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'We don't want to be in the highlights again': Kansas, Kansas State try to move past brawl

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Self on expected atmosphere in Kansas vs. K-State rematch (1:09)

Kansas head coach Bill Self expects an intense atmosphere against Kansas State on Saturday, but nothing like their last meeting in January, which resulted in a brawl. (1:09)

As he prepares for Saturday's Kansas-Kansas State rematch, Casey Scott, K-State's executive associate athletic director and event manager, said he has one objective: avoid a repeat of the ugliest scene in college basketball this season.

"Everybody knows that was not a good thing and it should never happen in our game and it should never happen again between these institutions," said Scott of the Jan. 21 meeting that ended in a massive brawl and resulted in multigame suspensions for four players.

While fights in collegiate sports happen regularly, the difference in January's incident was the way it escalated, compromising the safety of spectators sitting courtside.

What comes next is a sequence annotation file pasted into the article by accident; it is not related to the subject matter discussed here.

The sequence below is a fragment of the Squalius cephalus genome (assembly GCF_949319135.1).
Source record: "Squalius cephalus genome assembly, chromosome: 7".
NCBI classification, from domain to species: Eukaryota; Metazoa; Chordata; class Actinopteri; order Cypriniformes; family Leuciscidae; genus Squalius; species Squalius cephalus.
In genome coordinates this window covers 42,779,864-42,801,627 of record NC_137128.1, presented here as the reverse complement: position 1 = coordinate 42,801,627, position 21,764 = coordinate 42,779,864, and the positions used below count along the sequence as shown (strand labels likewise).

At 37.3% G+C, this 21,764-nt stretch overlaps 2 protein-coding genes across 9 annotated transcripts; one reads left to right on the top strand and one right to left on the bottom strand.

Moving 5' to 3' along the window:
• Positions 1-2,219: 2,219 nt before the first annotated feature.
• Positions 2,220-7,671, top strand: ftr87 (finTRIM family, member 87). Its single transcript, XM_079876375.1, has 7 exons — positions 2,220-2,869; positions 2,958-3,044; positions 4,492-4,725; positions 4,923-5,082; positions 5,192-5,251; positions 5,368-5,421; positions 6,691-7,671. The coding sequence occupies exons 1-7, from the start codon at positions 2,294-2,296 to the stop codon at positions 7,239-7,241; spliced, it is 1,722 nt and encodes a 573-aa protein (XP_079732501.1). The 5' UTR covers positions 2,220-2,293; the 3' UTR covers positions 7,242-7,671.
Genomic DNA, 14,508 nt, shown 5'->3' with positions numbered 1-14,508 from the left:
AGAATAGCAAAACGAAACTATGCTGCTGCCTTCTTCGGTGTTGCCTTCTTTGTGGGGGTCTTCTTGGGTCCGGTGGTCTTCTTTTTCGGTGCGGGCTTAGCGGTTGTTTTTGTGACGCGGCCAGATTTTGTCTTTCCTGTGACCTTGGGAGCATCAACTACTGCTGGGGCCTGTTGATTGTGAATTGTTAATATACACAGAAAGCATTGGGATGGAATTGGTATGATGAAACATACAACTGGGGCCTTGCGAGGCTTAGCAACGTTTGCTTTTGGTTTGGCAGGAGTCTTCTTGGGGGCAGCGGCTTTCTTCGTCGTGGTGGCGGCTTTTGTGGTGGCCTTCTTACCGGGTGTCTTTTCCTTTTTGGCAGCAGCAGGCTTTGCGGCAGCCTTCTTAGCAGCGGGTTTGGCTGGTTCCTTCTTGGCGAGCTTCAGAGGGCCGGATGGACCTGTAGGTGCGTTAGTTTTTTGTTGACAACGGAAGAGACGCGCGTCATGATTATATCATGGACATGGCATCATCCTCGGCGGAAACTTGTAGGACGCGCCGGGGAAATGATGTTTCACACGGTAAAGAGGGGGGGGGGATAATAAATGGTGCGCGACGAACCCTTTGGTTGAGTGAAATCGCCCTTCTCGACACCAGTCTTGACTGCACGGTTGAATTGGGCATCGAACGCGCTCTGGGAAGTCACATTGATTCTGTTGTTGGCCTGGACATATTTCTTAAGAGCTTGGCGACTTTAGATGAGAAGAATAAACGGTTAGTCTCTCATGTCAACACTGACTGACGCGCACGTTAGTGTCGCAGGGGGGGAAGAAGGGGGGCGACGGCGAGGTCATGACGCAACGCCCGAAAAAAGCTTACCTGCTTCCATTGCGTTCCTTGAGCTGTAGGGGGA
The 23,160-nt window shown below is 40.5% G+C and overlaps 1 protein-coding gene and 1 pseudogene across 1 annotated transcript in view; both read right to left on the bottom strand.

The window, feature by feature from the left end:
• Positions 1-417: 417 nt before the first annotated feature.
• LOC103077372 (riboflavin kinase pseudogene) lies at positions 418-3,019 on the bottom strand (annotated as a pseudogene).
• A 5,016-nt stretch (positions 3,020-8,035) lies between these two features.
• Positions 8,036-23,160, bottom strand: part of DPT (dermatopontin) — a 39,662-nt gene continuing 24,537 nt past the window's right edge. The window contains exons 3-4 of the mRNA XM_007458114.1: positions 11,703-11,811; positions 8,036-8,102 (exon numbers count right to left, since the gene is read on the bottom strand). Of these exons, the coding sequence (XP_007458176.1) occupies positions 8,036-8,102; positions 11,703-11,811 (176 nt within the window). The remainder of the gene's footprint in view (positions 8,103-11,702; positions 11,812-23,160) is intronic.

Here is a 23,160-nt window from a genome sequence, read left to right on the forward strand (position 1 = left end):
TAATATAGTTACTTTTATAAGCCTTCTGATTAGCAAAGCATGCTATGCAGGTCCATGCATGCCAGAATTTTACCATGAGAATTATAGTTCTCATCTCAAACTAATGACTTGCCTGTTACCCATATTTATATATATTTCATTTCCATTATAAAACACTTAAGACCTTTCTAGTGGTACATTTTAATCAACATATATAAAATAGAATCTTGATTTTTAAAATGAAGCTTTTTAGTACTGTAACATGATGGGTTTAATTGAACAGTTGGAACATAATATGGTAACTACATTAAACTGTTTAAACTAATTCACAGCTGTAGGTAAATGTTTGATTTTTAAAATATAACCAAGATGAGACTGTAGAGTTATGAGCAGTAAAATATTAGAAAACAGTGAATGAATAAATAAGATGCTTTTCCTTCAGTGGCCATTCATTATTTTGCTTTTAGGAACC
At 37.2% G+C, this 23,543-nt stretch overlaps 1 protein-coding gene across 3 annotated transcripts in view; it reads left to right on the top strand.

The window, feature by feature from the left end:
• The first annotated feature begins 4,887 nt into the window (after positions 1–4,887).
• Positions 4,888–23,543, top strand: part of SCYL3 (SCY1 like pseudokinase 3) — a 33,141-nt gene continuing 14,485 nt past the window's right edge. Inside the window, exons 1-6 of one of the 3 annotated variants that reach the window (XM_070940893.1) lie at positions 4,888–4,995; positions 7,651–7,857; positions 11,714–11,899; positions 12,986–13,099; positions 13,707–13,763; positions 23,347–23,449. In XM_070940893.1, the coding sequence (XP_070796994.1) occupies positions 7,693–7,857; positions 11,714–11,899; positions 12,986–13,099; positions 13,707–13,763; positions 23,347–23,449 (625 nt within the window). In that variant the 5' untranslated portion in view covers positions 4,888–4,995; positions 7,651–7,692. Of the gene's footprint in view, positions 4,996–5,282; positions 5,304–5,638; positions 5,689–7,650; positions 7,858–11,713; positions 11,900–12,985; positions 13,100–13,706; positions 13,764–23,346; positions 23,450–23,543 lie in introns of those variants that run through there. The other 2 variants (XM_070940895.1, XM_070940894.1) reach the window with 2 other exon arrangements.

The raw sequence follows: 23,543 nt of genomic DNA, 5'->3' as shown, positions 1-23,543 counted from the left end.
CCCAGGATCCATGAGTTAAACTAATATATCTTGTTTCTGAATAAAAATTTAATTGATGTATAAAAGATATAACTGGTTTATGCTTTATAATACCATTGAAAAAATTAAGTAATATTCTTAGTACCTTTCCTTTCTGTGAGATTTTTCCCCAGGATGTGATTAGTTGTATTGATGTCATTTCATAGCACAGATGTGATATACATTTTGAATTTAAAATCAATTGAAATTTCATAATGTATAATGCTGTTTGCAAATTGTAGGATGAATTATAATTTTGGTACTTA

To recap: In the closing seconds of KU's 81-60 win over its in-state rival, Kansas State's DaJuan Gordon stole the ball from Kansas' Silvio De Sousa, who was attempting to dribble out the clock in a game that had long been decided. De Sousa blocked Gordon's shot attempt, then stood over him, launching the melee. James Love III, an incoming Kansas State transfer, jumped into the mix and scuffled with De Sousa. Kansas' David McCormack got involved, too. Multiple players from both teams spilled into the courtside seating area. The fight, which was stamped by the image of De Sousa holding a chair above his head, unfolded near Allen Fieldhouse's wheelchair accessible seating. Some fans with disabilities had to flee the chaos.